Salsa: A Low-Cal Taste Sensation

August 28, 2013


Looking to lose weight without sacrificing delicious flavors? Take advantage of summer’s luscious, nutritious tomato bounty. Fresh tomato salsa – also known as salsa fresca, pico de gallo, or salsa cruda south of the border – is a delicious condiment that’s a spicy complement to many foods.

When we say “salsa,” your first thought is probably “tortilla chips” – and rightly so. Chips and salsa make a perfect mid-day snack, appetizer, or light meal. Choose baked chips to reduce the calories and you’ll have a Mexican fiesta you can feel good about. Or use cucumbers, celery, or zucchini discs as low-cal substitutes.

Salsa is also a great at breakfast. Serve it over scrambled eggs or an egg-white omelet as a low-cal alternative to cheese and sour cream. Salsa’s great on fish as a replacement for cream sauces.

Stir in some diced chicken meat and toss it into the microwave for a quick topping for leftover rice. Scoop fresh salsa onto a halved avocado for a taste of Mexican-style heaven.

And of course, this versatile salsa is perfect with any kind of Mexican dish.

Summer is an especially good time to make salsa because of the abundance of fresh, ripe tomatoes.

Sometimes called love apples, these gifts from the Aztecs are low in calories, void of cholesterol and fat, and ripe with nutritional goodness: antioxidants, dietary fiber, minerals, and vitamins.

Buy organic or pesticide-free, especially if using cherry tomatoes. Choose by firmness and fragrance.

You can smell the rich, deep aroma of ripe fruit. Tomatoes that are picked while still green and ripened in the warehouse with gas smell like nothing you’d want to eat.

Remember: The chilies you choose determine the heat of the salsa. Mild hatch chilies will add flavor but not much spice. Select serranos if you are truly macho.

Jalapeños are a good middle ground, but the pith and seeds can be deceptively hot. Habañeros are not for beginners.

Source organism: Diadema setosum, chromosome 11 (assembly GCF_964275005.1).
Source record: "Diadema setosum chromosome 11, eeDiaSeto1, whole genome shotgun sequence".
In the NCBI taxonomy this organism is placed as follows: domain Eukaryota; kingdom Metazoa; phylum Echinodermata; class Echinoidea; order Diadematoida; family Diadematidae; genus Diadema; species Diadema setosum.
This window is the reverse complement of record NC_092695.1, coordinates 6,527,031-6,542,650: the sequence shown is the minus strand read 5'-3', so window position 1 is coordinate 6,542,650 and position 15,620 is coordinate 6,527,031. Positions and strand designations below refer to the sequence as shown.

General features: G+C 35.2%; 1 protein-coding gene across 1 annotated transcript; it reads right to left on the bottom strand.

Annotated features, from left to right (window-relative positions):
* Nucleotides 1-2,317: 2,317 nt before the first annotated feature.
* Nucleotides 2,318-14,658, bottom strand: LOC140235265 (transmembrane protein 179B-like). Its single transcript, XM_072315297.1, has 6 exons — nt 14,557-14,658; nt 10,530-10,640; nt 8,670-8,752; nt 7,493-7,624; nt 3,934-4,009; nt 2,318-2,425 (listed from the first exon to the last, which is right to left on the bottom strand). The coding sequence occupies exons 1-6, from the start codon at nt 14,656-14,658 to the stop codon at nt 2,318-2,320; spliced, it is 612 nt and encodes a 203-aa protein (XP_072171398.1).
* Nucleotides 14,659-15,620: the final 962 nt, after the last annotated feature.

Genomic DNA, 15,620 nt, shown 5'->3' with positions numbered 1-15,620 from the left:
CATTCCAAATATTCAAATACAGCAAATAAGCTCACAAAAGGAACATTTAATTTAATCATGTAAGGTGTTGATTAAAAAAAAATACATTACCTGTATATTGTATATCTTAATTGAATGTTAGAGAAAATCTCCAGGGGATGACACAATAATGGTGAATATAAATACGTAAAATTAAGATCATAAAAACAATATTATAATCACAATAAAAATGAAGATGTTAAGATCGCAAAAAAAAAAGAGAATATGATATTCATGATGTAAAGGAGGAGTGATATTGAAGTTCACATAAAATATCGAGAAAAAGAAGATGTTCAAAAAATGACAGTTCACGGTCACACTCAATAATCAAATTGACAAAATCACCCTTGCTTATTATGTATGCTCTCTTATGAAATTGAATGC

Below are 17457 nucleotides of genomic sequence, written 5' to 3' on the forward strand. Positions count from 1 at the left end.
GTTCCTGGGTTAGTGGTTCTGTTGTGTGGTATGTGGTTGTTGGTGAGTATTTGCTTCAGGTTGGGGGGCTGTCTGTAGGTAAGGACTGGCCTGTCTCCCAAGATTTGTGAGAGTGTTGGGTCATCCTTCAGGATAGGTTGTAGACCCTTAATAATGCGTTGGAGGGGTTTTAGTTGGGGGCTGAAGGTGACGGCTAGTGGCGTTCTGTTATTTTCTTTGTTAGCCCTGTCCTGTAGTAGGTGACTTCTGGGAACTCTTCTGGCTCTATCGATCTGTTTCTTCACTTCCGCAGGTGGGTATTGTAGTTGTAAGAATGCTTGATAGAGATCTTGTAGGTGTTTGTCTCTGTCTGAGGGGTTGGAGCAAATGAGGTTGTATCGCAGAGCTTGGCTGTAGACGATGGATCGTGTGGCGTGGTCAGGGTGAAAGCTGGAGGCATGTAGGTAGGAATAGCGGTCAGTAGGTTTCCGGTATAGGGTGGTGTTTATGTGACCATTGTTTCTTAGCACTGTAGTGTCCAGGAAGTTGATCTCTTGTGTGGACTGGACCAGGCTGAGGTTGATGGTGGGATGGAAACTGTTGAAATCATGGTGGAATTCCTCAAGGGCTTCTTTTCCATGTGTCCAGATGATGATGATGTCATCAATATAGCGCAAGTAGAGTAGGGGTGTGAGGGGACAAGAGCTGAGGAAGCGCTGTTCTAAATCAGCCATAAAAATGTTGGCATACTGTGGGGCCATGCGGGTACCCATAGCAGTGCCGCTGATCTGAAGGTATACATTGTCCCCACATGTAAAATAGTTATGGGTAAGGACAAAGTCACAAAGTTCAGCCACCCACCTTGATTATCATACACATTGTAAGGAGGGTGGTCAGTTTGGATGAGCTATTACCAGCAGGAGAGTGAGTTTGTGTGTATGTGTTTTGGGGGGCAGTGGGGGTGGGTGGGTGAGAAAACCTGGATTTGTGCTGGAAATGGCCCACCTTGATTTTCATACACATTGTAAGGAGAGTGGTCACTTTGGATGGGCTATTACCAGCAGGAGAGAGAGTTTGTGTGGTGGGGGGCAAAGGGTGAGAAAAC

Take care when chopping fresh chilies. Some people wear gloves. In any case, you shouldn’t touch your eyes or sensitive body parts.

The fiery capsicum in the chilies is an oil and it does not wash off easily. Tequila internally and externally is pretty effective in neutralizing the fire, or at least you won’t care as much. Milk is said to help a little too.

This recipe makes about four cups. Feel free to add corn, black beans, diced cucumber, dried oregano, or cumin to make this your very own signature salsa.


Salsa Fresca


2 or 3 cups chopped ripe tomatoes
1/2 cup chopped onion
1/2 cup chopped, fresh cilantro (or parsley if you must)
1 clove garlic (or two if you desire)
One small fresh jalapeño, hatch or serrano chili pepper, minced
Two or three large limes
One to two shots tequila – optional, for medicinal purposes


Add the tomatoes, onion, cilantro, garlic, and chilies to a small mixing bowl. Squeeze fresh lime juice over the top and mix gently. Add a few drops of tequila to the salsa if you like, or just down the shots yourself in celebration of creating such tasty salsa. Enjoy immediately or refrigerate a few hours to let the flavors develop.

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